I know we were all a little surprised last week when we didn’t win the billion dollar lottery.  The great news is we have other options for building our wealth that don’t have to include luck and unachievable odds.  Since I get to talk a lot about real estate investing I thought I could share a few of those ideas with you…

If we could all win the lottery the reality is we probably would not be in the market for investment real estate. However, since the odds of winning the lottery are incredibly low, it would be good to have a backup plan if you are not planning on working your day job for the rest of your life. But before you get started, you need to realize that being a landlord can be financially rewarding, but you will need to invest time, money and energy to get the results you are looking for.

Asking the right Questions

  • Why do you want to be a landlord?
  • What type of landlord do you want to be?
  • Why do you want to make more cash?
  • What are you going to do with the cash?
  • Do you want more cash now or in the future?
  • Do you want monthly income or a large future payout?
  • How does your real estate investment compliment your larger investment portfolio?
  • How do you plan to create a balanced investment portfolio?
  • How long do you plan on being a landlord?
  • How much time can you routinely dedicate to your rental properties?
  • What geographic area do you want to be in and why?
  • What type of properties do you want to buy and why?
  • Would you be interested in living in the same property as your rental?
  • Do you have a backup plan if you move away from your rental?
  • How much of your cash savings are you willing to invest?
  • How much of your other investments are you interested in transitioning?
  • What type of rental return are you looking for?
  • What is your risk tolerance?
  • Can you afford to loose money in the short or long term?
  • Is your spouse /partner in agreement with this investment?
  • Have you considered investing with a partner?
  • What is your exit plan?

Cash flow

Cash is ultimately king and whether you are trying to make the money today or tomorrow everyone enters an investment to make cash in the end. When you buy a stock it is easier to calculate how much cash you made on your investment because you know exactly what you bought it for and what you sold it for and there really aren’t variables in the middle that make a difference. The opposite is true when you invest in real estate because there are lots of ways to count cash, profit and expenses and the way you calculate cash may also be different from the way Uncle Sam will want to count cash at the end of the year for taxes or capital gains.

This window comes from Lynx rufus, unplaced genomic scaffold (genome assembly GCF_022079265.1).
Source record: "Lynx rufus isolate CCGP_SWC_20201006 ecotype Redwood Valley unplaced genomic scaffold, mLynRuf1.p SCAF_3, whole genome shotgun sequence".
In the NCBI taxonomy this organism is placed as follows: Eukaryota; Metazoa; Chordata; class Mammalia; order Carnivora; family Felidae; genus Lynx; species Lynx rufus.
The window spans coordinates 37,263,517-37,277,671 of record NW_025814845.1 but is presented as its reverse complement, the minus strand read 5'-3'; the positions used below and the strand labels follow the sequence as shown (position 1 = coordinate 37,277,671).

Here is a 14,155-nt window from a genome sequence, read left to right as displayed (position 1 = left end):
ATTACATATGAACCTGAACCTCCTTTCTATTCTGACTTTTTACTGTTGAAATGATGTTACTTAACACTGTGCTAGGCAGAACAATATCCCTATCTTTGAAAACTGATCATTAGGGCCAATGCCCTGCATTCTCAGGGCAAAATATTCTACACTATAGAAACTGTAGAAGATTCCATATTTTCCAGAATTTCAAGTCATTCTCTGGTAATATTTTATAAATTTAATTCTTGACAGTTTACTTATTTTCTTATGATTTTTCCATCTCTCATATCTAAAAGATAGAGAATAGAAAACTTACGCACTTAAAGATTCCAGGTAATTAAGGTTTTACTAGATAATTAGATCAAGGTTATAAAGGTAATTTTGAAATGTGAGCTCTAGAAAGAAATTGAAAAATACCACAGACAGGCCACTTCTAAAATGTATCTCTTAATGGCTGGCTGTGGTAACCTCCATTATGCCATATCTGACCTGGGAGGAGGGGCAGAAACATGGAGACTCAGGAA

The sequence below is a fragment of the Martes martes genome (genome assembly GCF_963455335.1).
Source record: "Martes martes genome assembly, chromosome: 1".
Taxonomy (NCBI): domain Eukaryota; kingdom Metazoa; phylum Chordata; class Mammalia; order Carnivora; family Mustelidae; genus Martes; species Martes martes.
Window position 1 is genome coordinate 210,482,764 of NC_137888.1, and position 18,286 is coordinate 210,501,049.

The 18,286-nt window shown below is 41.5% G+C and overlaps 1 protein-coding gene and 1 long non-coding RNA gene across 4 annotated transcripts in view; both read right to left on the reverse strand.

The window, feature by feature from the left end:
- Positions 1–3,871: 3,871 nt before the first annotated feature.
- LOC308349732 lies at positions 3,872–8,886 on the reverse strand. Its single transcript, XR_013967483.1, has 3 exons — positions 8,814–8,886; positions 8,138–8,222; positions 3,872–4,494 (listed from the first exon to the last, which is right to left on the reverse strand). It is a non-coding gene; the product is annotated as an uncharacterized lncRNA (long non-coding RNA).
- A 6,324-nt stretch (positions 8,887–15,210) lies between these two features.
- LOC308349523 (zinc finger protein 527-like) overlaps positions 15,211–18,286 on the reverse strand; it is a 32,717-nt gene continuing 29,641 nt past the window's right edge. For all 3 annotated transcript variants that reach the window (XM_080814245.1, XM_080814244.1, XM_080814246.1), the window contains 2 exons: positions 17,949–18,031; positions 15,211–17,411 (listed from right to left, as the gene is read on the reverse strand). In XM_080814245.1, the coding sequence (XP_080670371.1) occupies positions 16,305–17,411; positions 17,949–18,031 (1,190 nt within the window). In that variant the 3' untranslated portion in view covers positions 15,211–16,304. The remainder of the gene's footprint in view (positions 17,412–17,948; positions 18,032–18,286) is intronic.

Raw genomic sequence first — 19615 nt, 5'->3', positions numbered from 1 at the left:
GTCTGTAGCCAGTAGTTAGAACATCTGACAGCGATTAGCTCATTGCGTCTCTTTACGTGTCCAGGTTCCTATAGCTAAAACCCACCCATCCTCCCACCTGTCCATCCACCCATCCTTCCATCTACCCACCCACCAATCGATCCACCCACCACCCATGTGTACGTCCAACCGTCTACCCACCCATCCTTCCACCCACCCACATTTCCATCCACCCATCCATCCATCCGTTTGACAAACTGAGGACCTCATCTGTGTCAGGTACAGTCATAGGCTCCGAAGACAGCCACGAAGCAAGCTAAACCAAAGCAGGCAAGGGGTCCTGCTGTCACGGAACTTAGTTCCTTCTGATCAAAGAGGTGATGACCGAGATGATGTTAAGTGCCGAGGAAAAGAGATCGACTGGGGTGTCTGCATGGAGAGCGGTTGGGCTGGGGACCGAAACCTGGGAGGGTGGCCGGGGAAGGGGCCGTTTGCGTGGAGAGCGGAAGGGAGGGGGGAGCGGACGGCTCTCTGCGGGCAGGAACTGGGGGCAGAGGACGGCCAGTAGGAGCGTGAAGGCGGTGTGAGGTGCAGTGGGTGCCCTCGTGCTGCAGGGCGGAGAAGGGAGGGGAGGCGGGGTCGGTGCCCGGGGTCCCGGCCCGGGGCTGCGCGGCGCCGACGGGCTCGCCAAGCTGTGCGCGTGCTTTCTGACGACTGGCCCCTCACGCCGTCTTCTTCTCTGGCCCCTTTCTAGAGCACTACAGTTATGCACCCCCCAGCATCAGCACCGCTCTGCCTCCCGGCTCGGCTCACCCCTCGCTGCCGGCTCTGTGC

When life gets complicated it is always best to go back to the basics so lets take a minute to talk about the P & L or the Profit and Loss Statement.

LINGO  A Profit and Loss Statement is an important tool used by appraisers and other real estate professionals who are interested in determining value of property used for income purposes.

Again, keeping it simple, to figure out how much cash you are going to make you need a simple formula based on cash flow.

      Total Income (Gross Income) – Total Expenses = $$ Profit (or Loss)

Yes, we told you the math was going to be simple, but understanding how to find all the income and all the expenses can be a challenge if you don’t own the property and haven’t been paying the bills. If you start with a general Profit and Loss form and fill in all the blanks for each of the investment property your are looking at, you will be able to best compare each investment property to another. By examining the numerous costs connected with the property and understanding the dollar value of each expense, you will be able to calculate the total expenses. And once you understand the income and expenses connected with a property you can better understand what you are willing to pay to buy the property.

TIP  Take advantage of your accounting software to develop a budget for your investment property and create a sample Profit and Loss statement.

LINGO  Net income is what the property will earn in a given year. It is calculated before adding accounting items like depreciation.

Gross Income = Total Income.

Net Income = Total Income – Expenses

When setting up and reviewing your profit and loss statement both monthly and annually you will need to know the following: